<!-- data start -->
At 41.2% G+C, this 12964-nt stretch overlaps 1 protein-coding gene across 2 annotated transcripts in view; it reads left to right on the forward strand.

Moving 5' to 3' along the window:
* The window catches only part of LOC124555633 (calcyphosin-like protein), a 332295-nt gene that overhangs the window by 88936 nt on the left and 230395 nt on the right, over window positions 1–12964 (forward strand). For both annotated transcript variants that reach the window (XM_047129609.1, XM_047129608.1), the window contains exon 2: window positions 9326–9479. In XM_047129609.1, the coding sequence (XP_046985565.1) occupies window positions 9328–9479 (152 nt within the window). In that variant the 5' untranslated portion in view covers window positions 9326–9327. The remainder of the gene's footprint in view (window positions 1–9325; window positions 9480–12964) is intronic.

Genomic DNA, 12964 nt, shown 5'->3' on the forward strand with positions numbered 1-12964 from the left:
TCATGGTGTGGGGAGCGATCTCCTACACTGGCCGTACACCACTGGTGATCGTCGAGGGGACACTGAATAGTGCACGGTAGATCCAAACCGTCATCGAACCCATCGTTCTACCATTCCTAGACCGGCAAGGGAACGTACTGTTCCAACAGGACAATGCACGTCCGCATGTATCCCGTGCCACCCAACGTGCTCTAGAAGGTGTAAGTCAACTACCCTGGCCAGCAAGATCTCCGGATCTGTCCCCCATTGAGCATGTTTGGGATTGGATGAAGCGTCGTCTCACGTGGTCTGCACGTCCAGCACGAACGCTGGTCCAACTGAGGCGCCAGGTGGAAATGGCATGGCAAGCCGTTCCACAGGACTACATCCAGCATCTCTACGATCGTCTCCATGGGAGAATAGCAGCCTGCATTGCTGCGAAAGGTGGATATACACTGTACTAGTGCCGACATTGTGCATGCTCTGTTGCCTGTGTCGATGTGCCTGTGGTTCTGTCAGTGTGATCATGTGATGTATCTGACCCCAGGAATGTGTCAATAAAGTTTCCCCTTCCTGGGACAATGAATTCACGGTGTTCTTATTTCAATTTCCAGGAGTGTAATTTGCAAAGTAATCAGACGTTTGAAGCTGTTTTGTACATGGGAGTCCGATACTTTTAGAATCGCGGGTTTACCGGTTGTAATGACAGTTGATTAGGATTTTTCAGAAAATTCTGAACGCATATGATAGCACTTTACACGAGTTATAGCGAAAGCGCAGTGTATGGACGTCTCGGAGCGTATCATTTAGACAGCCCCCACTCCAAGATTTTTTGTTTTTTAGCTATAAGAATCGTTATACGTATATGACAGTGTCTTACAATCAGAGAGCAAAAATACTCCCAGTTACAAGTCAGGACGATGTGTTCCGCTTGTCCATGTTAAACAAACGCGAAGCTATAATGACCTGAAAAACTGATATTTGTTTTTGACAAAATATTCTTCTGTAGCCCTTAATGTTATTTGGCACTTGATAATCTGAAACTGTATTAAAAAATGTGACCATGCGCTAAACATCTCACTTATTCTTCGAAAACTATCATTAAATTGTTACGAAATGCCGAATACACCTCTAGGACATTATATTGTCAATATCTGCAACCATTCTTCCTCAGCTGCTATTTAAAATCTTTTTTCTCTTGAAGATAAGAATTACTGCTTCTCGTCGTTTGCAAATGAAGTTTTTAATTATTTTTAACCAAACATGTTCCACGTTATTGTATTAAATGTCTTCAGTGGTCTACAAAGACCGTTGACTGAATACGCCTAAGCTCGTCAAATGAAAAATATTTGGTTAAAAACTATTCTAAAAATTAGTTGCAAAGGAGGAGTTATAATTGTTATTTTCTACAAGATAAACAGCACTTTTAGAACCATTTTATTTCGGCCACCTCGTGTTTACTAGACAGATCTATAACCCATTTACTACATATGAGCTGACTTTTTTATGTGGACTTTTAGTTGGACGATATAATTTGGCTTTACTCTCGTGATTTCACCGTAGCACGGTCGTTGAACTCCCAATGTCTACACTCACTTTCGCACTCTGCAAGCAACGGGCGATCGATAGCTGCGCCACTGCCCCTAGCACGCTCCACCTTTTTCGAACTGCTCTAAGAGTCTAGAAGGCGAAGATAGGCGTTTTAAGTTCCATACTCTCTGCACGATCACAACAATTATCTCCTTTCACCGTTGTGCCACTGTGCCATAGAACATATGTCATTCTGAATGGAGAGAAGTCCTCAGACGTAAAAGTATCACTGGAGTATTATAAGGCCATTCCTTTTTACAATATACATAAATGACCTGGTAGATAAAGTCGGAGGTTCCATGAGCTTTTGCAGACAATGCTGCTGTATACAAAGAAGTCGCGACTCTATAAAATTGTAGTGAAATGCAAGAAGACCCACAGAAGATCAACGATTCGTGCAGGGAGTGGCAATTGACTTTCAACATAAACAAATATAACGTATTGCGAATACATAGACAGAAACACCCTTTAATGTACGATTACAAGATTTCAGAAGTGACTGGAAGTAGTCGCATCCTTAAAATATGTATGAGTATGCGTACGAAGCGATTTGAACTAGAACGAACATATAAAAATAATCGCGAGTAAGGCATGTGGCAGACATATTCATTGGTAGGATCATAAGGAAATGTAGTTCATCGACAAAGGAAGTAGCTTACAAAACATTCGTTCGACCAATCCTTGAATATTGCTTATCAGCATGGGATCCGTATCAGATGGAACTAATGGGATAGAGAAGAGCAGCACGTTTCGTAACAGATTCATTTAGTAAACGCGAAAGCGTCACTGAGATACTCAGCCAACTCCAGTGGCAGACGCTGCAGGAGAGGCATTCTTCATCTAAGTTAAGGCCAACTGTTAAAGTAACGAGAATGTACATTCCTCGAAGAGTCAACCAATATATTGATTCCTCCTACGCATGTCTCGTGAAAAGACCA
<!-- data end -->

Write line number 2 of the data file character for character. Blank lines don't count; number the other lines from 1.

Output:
Moving 5' to 3' along the window: